February 9, 2018

Midsummer's wacky ending: Pyramus and... who, now?

Ah, the glory that is Pyramus and Thisbe.

It's the most famous play you didn't know you knew. But you do! ...Usually under another name. I know you've seen it once. The odds are good you've seen it twice, and it's entirely possible you've seen it up to four times, each version with its own individual style.

Abraham Daniƫlsz: Pyramus and Thisbe (ca. 1670)
In Britten's A Midsummer Night's Dream, the hapless laborers (Bottom, Flute, Snout, Snug, Starveling and Quince) leave their various day jobs to form The Worst Theater Troupe in History for a command performance of Pyramus and Thisbe to celebrate a royal wedding.

This gives Shakespeare an opportunity to poke deadly fun at amateur actors, a species he doubtless had to tolerate on more than one occasion. If you've worked in community theater you've seen these types:
  • the guy who thinks he'd be PERFECT for all the parts (Bottom)
  • the doofus who reads all his lines at once instead of waiting for others' lines in between; and who also reads the stage directions out loud. (Flute)
  • The big dummy who is so hopeless an actor that you give him the simplest part with as few lines as possible (Snout)
  • the prima donna who doesn't take direction well and stomps out of rehearsal in a hissy-fit (Bottom again)
and so on.

Pyramus and Thisbe is a story dating back many centuries. The first written-down version of it we know of comes from Ovid's Metamorphoses in 8 A.D. The version played by our Thespians follows the original story pretty faithfully - it just gets ruined by the absurdity of the players' distinct lack of talent, much to the amusement of their audience. Pyramus and Thisbe are lovers whose parents forbid them to be together. One thing leads to another; Pyramus suicides when he thinks Thisbe has been killed; Thisbe (who is still kicking) then stabs herself upon finding Pyramus.


So I wish to point out a couple of things about this dramatic enterprise. The first concerns what Shakespeare did; the second with what Britten contributed in his operatic adaptation.

Remember now: A Midsummer Night's Dream is a comedy, but it is made up equally of two distinct genres of comedy: a) situation comedy (known as sit-com), and b) farce. Bottom & Co,'s presentation of Pyramus is the farce. In fact, it's the farciest farce that ever farced. Queen Hippolyta aptly observes "This is the silliest stuff that ever I heard."

HOWEVER! the same basic story also appears as sit-com. Hermia and Lysander, after all, are the lovers forced to elope because her father disapproves of Lysander. Do they off themselves at the end? Well, no, because then it wouldn't be a sit-com, right? But the connection is there: we have two versions of Pyramus and Thisbe.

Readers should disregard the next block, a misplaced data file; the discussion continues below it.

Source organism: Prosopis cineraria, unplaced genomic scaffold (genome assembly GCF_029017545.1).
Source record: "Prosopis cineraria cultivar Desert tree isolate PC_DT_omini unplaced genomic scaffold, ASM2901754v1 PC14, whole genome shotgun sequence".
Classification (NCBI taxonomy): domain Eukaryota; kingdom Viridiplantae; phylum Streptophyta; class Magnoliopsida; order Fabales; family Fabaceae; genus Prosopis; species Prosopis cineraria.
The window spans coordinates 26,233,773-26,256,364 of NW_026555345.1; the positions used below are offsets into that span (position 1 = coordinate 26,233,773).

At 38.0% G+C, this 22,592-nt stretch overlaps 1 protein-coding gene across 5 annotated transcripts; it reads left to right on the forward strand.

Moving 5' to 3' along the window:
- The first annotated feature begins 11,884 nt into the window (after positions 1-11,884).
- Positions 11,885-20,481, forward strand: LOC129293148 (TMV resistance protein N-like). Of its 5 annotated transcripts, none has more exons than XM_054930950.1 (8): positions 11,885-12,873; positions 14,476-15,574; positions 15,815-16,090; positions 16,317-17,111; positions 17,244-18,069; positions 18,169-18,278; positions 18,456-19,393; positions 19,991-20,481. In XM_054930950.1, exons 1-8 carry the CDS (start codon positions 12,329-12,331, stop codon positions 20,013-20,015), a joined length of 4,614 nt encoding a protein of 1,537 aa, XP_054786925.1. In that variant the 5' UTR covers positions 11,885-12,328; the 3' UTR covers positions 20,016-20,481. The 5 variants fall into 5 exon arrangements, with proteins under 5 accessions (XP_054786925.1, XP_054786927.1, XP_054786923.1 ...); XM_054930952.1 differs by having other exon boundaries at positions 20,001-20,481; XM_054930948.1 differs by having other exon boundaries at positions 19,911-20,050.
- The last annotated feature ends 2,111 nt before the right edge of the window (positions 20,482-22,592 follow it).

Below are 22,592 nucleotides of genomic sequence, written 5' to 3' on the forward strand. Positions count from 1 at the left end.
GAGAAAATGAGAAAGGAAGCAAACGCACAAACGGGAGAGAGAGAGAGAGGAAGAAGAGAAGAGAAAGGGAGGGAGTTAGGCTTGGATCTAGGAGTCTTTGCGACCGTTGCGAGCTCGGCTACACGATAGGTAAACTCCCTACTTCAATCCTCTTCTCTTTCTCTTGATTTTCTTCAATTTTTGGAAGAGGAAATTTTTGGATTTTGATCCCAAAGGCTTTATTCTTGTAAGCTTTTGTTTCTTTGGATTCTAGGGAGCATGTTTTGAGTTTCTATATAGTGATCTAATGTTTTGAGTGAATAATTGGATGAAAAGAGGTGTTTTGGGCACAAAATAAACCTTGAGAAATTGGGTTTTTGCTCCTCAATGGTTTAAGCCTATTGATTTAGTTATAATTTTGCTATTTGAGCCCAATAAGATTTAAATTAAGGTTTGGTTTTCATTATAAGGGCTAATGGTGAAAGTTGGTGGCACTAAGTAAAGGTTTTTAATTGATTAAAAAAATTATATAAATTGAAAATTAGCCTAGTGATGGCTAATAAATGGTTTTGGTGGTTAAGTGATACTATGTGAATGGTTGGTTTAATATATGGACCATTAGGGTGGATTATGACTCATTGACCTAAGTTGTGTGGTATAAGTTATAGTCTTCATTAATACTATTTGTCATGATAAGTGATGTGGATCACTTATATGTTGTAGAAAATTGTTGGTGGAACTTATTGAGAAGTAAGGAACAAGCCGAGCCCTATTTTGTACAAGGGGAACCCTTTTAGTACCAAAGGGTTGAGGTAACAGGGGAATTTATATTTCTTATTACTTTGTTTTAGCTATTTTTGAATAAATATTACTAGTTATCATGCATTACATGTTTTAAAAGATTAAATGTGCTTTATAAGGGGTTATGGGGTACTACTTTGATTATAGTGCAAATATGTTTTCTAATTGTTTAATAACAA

But, as they say on late-night infomercials, THAT'S NOT ALL!

I assume most of you Dear Readers graduated from high school, so by now it probably struck you that the Pyramus story sounds suspiciously familiar. And you're right. 

Approximately two years before writing Midsummer Night's Dream, Shakespeare wrote a serious, tragic, poetic version of the story; one that makes you cry and results in dark streaks of mascara oozing down your cheeks (don't you hate that? I know I do):

Romeo and Juliet. Obviously, P&T is the original source material for R&J,

So let's stop and tie a ribbon on all this: within the space of about two years, William Shakespeare gave us THREE versions of Pyramus and Thisbe:
  • TRAGEDY: Romeo and Juliet
  • SITUATION COMEDY: The story of Hermia and Lysander
  • FARCE: the absurd performance of the hapless amateurs near the finale.
See what I mean about Shakespeare? You'd have to be a pretty cool guy to give one story such triple treatment. I bet it'd have been fun to spend the day with him at a pub, listening to him tell stories.

If you plan to come to Virginia Opera's production, don't leave early - you must see Pyramus and Thisbe. (NOTE: some day I will adopt a Corgi puppy and I will name her Thisbe.) Everyone should see this ... thing... at least once before they die.

Britten's approach is to follow Shakespeare's lead. The Bard lampooned bad actors and bad scripts, so Britten pokes good-natured fun at bad singers, atonal music, bel canto and Giuseppe Verdi.
  • Snout, as The Wall that separates the estates of the two lovers, "sings" in a parody of Sprechstimme, that creepily atonal conflation of singing and speech introduced by Arnold Schoenberg in such works as Pierrot Lunaire and Moses und Aaron.
  • Bottom, as Pyramus, emotes like a big Smithfield Ham in solos that remind us of grimly serious passages of Verdi - Phillip II from Don Carlo, perhaps.
  • But cruelest of all is the music given to Flute as Thisbe. Flute, who was dismayed back in Act 1 when he learned he would have to portray a girl, enters in an ill-fitting wig and gown to a melody that might have been composed by Donizetti with less-than-full inspiration:
You'll note, perhaps, that the melody is in E flat. Sadly, when "Thisbe" begins her solo, she sings in E natural, producing excruciating dissonance. Not much of an ear, has our Flute. Well, he's a little nervous - wouldn't you be?

The subtle daggers launched at inept artists and old-fashioned opera music are too numerous to list completely. 

And now, a little P.S. 

There's actually a fourth version of Pyramus and Thisbe you probably know. It too is a musical adaptation, though in a different musical solar system than Britten's. And it has an actor playing a Wall! And it premiered in the same year as Britten's opera - 1960.

Figure it out yet? It's The Fantasticks.

Wouldn't Ovid be amazed? Think of the royalties he could have collected.....


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